Union High School students in Arah Sway, Cambodia


On Saturday, December 26th, 18 participants embarked on an adventure of a lifetime to build a basketball court in Cambodia. The court was built at a middle school located in Arah Sway village, about 12 km outside of Siem Reap.


Although Siem Reap has a thriving tourist industry, the nearby rural communities suffer from extreme poverty and most of the 1,500+ families operate as subsistence farmers or laborers. In actual number, more than 50% of people lives off of less than 43 cents per day. Until recently, the children did not have a middle school nearby for them to attend and as a result, more than 60% were forced to discontinue their education and dropout after finishing sixth grade.

Our partner for the project, Global ADE, recently built the first middle school in the area. The court we built is located at the middle school.  As the only court in the surrounding area, it will be utilized by people of all ages.


We were greeted at the school by a line of students, teachers and staff welcoming us to the school and community.  We spent most of our first day settling in, meeting the students and workers and orienting ourselves to our home away from home.  We rested up and were ready to start working bright and early the next day.

We spent nearly four days working on the court and experienced some of the hardest work we have ever undergone in grueling heat. We worked alongside the local students, teachers, community members and workers throughout the entire process.  We definitely built the court with the community and not for the community.


We had a once in a  lifetime tour of Angkor Wat and other historic temples and learn about the history of the ancient ruins.  We also got to learn about the Khmer Rouge and heard a story of survival from our in country counterpart.  We also visited a killing field where bodies had been found and it is now a memorial and learning center.


Our last day in Cambodia involved a traditional ceremony, where five local monks visited the court and conducted a blessing ceremony. Afterwards, the volunteers played basketball with the students, community members and workers. It was an incredible moment to witness when everyone enjoyed the court together.  Dinner included traditional Khmer food and music, and the group danced the night away with the community members. In addition, we learned a few Khmer dances and taught the locals a few of our dance moves.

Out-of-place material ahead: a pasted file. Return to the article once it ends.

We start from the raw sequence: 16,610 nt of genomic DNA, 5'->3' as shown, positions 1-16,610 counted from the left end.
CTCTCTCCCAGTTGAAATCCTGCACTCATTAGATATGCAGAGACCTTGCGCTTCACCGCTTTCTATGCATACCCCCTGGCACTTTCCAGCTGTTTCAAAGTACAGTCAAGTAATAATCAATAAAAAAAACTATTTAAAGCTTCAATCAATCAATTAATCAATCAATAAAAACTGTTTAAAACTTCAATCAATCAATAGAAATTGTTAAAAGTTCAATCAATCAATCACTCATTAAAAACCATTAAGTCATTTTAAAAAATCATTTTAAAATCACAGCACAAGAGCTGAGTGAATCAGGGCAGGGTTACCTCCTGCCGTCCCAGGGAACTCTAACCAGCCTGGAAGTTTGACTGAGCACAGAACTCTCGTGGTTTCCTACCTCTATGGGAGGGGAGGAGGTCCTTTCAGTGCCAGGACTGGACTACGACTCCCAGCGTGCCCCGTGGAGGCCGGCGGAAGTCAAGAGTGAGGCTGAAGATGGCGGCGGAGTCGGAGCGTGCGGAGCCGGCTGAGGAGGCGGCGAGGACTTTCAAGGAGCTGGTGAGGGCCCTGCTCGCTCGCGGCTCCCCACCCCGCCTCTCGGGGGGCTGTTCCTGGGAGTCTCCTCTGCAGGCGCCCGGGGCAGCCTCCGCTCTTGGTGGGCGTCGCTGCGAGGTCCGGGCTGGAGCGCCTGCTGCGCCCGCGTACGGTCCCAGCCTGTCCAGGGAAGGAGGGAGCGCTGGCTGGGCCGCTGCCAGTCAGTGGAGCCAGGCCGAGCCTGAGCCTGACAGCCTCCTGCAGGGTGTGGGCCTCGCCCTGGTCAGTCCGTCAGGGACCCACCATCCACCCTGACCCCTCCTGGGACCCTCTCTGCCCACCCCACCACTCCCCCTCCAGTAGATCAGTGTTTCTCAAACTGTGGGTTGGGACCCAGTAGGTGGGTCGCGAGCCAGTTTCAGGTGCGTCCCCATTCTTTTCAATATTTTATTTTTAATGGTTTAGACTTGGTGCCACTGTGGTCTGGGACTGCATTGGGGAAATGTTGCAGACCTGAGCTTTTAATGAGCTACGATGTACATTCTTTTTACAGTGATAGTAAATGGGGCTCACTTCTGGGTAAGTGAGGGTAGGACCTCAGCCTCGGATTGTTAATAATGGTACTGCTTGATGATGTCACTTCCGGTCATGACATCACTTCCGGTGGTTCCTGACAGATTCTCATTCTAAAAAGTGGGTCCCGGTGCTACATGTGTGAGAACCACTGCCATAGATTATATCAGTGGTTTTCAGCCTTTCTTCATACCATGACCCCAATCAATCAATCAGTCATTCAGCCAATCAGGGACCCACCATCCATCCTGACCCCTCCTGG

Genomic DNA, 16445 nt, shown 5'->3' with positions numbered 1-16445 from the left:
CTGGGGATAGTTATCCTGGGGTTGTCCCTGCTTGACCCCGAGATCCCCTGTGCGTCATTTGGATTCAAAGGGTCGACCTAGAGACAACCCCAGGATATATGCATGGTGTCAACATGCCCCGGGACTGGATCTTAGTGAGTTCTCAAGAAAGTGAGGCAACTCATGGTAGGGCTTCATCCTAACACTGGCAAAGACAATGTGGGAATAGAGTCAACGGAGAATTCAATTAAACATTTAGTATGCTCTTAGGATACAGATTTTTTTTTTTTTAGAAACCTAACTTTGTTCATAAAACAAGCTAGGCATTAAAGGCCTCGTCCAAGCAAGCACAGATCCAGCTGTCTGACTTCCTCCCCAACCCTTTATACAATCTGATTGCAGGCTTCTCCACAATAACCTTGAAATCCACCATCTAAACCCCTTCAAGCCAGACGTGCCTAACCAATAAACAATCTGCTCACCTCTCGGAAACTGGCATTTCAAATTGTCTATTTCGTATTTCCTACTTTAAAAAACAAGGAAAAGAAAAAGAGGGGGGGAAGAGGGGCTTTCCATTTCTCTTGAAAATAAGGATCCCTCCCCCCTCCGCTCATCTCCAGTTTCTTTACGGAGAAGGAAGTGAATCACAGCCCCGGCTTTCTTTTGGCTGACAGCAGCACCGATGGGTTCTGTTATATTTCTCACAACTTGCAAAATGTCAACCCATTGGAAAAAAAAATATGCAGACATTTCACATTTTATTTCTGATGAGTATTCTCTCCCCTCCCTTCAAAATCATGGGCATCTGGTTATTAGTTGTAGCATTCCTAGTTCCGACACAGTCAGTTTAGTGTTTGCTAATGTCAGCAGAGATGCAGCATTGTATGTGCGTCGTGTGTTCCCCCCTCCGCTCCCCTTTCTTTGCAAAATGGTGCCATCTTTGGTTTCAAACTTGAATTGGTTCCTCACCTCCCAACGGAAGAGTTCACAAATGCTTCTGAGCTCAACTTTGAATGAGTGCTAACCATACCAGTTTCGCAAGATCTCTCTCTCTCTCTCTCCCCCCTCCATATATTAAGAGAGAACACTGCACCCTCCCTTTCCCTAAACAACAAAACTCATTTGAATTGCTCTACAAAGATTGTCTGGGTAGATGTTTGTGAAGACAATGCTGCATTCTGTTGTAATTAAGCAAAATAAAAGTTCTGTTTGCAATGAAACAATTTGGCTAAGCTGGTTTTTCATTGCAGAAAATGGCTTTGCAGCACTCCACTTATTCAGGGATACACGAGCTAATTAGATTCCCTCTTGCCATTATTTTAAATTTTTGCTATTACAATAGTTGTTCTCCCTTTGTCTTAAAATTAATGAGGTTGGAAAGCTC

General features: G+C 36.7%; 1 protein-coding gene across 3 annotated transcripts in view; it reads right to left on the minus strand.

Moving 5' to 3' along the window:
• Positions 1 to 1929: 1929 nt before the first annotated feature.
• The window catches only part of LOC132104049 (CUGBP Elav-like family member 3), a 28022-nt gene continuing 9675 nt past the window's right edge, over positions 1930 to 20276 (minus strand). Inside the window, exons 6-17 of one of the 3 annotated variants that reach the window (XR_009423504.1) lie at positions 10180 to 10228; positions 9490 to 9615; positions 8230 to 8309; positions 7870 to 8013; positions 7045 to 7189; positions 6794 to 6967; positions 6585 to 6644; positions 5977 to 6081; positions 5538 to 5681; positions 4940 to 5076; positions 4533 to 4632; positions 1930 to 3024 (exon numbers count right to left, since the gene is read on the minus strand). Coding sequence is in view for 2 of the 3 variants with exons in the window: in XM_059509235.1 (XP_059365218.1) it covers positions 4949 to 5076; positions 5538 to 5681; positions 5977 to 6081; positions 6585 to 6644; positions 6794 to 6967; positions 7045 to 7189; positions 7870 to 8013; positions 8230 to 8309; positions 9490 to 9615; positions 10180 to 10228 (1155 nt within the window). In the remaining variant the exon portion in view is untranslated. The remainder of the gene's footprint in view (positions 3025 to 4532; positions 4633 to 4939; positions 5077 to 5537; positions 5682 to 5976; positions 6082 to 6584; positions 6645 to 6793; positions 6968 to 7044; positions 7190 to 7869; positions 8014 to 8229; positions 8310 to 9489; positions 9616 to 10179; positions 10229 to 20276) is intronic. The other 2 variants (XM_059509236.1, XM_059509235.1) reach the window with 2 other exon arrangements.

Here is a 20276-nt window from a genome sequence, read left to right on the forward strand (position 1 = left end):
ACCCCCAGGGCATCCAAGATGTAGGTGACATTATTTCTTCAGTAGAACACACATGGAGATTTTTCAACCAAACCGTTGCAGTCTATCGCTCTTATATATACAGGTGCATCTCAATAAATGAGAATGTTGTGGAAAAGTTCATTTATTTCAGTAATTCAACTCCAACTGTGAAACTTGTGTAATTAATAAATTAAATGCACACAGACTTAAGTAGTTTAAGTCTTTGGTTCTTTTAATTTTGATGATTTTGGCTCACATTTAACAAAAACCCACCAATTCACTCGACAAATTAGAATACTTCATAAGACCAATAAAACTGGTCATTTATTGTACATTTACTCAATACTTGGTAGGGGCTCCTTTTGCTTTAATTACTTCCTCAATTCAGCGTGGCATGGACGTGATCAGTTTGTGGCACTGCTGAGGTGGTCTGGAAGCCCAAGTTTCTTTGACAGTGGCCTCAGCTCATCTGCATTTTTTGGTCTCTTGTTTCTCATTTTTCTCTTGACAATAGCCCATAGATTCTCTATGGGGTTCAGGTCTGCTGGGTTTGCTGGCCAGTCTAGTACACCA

The good-byes were difficult when the group departed the school for the airport. The week was full of smiles, laughter, concrete and memories.  Even with the challenges, we all left Cambodia better people.

– Neysa Peterson, Courts for Kids Representative


Check out this video of the trip made by volunteer Kam Schalk:



“I’ve also learned that I can do great things if I set my mind to it.  When I step outside my comfort zone I begin to live in a world that’s full of excitement.  I learned that I want to go home and improve my community and I can take on anything life hands to me.  I now look through life with positive perspective.” – Kate M.


“The community taught me that you can and should be happy no matter what.  No matter your circumstances, there is always a reason to smile.  They also showed me extraordinary hard work and endurance that inspired me to keep working and give it my all.” – Isabel R.


“I admit, I do miss friends and my phone, but after seeing what these people do daily, I think about all of the things that I could live without.  You might have to drag me onto the plane, because I would like to help the community in any way possible, because what they do each day.” – Alex S.

“What I learned about the world is that it is so huge and varying.  Each place has its language, history and culture.  Learning about the Khmer Rouge opened my eyes to what has happened in the past.  It makes me want to learn and travel as much as I can.” – Katrina W.